8. 1/2" x 1/8" ? Tha't 13mm x 3mm ! How about bending it with your hands back and forth about 3 or 4 times? If you have really small hands ... clamp in the vice and rap the flat bar in a rag and do the same. It will take as much effort as going up one flight of stairs slowly.
  9. Reminds me of a time when someone in a woodworking forum, always posting about his efforts to build things with no money, was asking about "how can I make an anvil for my shed" ? Well, the suggestions came thick and fast, coming from non blacksmith they where ... how to say, a tad naive if not completely useless, but ... it was entertaining. Eventually, and seeing that the fellow was serious in his desire and given that I have way more anvils that I will ever need in my life time and the next, I offered to give him one of my 40 KG anvil that lay unused in the shed. Thinking in not embarrassing him, I said I will "sell" him one for $50. What followed was amazing. He was incredibly enthusiastic at first, bombarding me with private messages about making this payment and picking up the anvil, since he lives in a city about 1000 km away. One of the 'solutions' to the logistics was to send his wife's friend to pick it up when she came to Sydney to visit. Then slowly he started to see problems ... like ... my wifes friend is very small, you will need to help her to load the anvil in the car. And then ... the car is very small, I don't know if it will take the load ... then finally silence. i never repeated my offer and dropped the subject, but my interpretation is that $50 is not free. And I put a token price to the anvil (that is worth $500 sold in a rush) , for a reason. Oh well, enough with the psychology ... no relation to your question Jacob, just my rambling.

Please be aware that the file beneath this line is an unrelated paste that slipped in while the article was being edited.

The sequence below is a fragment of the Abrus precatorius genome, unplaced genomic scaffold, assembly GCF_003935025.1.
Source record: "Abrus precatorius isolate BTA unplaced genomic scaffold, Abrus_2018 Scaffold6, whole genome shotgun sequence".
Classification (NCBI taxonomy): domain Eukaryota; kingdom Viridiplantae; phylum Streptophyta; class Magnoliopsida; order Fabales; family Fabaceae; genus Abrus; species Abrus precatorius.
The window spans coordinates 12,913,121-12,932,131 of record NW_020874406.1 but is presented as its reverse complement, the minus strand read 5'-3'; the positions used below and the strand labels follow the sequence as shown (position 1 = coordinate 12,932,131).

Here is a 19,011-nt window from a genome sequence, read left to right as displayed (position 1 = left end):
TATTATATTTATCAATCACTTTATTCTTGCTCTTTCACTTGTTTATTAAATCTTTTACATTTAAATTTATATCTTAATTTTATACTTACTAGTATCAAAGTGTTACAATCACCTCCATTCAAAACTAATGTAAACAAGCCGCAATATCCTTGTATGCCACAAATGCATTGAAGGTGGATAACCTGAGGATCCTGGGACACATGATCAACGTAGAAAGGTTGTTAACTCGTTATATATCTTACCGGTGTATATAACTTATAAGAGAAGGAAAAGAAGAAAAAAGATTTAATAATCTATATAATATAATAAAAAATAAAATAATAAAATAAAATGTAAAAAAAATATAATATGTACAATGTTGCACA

10. Finally a sensible answer. It always amazes me when this questions pop up and they do frequently. How do I get started? and the assumptions by every single answer is ... that it is a mystery, and that it has to be free or almost free. Both assumptions are wrong. Sure you can ask here but you are bound to get a dozen of contradicting opinions due to the heterogeneous diversity of responders. Useful sometimes, not so useful others. Ask your local blacksmith, or blacksmith association. They may be not having active meetings with this chinese virus, but someone is bound to be working in your area. And as far as cost. Every beginning will cost money. For tools and materials. Nothing is free. Sure you can minimise costs here and there, but invariably you get what you pay for. Best thing to do is find a few of your local blacksmiths and pay them a visit. Who knows, you may find someone getting long in the tooth and willing to sell you some of the tools to get started. Best of luck.